I’m a student assistant for DML Central at the University of California Humanities Research Institute. We here explore how we can take digital media and use it positively in many aspects, most importantly education. So it’s exciting to see how technology and social media can go hand in hand with education. I understand that it can be difficult to allow students be free to use these social media sites during school hours in fear of being distracted from school work. But, I agree that by not filtering those sites and stressing the importance of technological use over traditional lectures CAN guide these students to become more immersed in their learning. They’ll feel less restricted in their learning, thus it becoming their encouragement to learn and explore.

    April 1, 2011
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  8. […] Standing in the Back, Watching the Screens | Connected Principals Some interesting insights into what might be going on behind the raised laptop screens in a 1:1 classroom. It makes a case for keeping network access reasonably open. (tags: 1:1 usqict laptop ttf) […]

    April 2, 2011
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  9. Jonathan-
    What an awesome post! It is very interesting how you were able to “observe” (via the students’ chosen activity on their laptops) how engaging and relevant the lecture was to the them. Don’t we, as adults, do the same thing? Tune in and out… doodle? even grade papers during meetings when we feel things aren’t relevant to us? It really isn’t about technology.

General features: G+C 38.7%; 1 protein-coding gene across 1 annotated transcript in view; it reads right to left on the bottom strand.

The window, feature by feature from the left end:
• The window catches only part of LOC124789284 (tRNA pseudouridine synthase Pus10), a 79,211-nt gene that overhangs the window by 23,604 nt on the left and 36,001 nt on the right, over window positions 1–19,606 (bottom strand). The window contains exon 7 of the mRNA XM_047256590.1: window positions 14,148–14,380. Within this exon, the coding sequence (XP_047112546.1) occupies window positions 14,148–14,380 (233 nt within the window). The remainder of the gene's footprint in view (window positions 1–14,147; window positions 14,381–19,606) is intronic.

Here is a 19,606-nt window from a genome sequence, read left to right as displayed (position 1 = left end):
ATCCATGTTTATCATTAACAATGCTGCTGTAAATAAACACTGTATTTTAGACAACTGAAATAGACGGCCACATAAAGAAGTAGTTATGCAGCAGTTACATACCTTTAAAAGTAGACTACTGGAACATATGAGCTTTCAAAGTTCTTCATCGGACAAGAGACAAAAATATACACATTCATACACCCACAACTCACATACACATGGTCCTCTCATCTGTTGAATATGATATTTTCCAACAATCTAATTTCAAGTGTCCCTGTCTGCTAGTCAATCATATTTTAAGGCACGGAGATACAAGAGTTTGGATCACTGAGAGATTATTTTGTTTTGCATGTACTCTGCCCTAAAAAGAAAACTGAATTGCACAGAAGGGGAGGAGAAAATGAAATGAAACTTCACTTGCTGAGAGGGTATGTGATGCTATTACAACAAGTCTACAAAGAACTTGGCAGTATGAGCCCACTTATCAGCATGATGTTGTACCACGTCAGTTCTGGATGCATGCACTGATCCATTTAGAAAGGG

I also love the “parallel processing” part. I couldn’t imagine NOT being able to use the internet while I am at a conference. It’s how I learn… I want to find out more, dig deeper, figure out how to make connections and SHARE (via Twitter). These additional activities are “parallel” to listening and learning. Your students have figured out how to do this- it’s a necessary skill!

    Thanks so much for sharing!

    April 3, 2011
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  10. Sue King said:

    Thank you for a very thoughtful and excellent post! As a middle school principal of a school where we also do not block sites and where we are moving towards 1-1, I found great food for thought in your comments. I believe educators and the public need to take a step back before they react to the “dangers and concerns” regarding students being able to distract themselves and engage easily in off-task behaviors that might involve visiting sites not appropriate for school or in cyber-bullying, etc.

    To say “we learned just fine without them” is akin to someone saying they learned just fine in a one room school house or by sitting at the feet of Socrates. Yes, students have learned in the past through various methods and structures. We have to continually ask ourselves, “What is it our students NEED to learn and how will our students learn best?” And in all honesty, educators must realize it is not about THEM. To say what we (teacher, administrator, parent, school board member) is comfortable with or what our opinions and feelings are is missing the point and I believe is one of the things holding our education systems back. Unless our opinions and feelings are grounded in something more than our personal experiences; unless we have carefully considered – based on what we know to be evident in the world as it is today – what competencies, skills, and habits of mind all of our students must develop in order to have opportunities for successful and satisfying lives – what we “feel” is irrelevant to the discussion.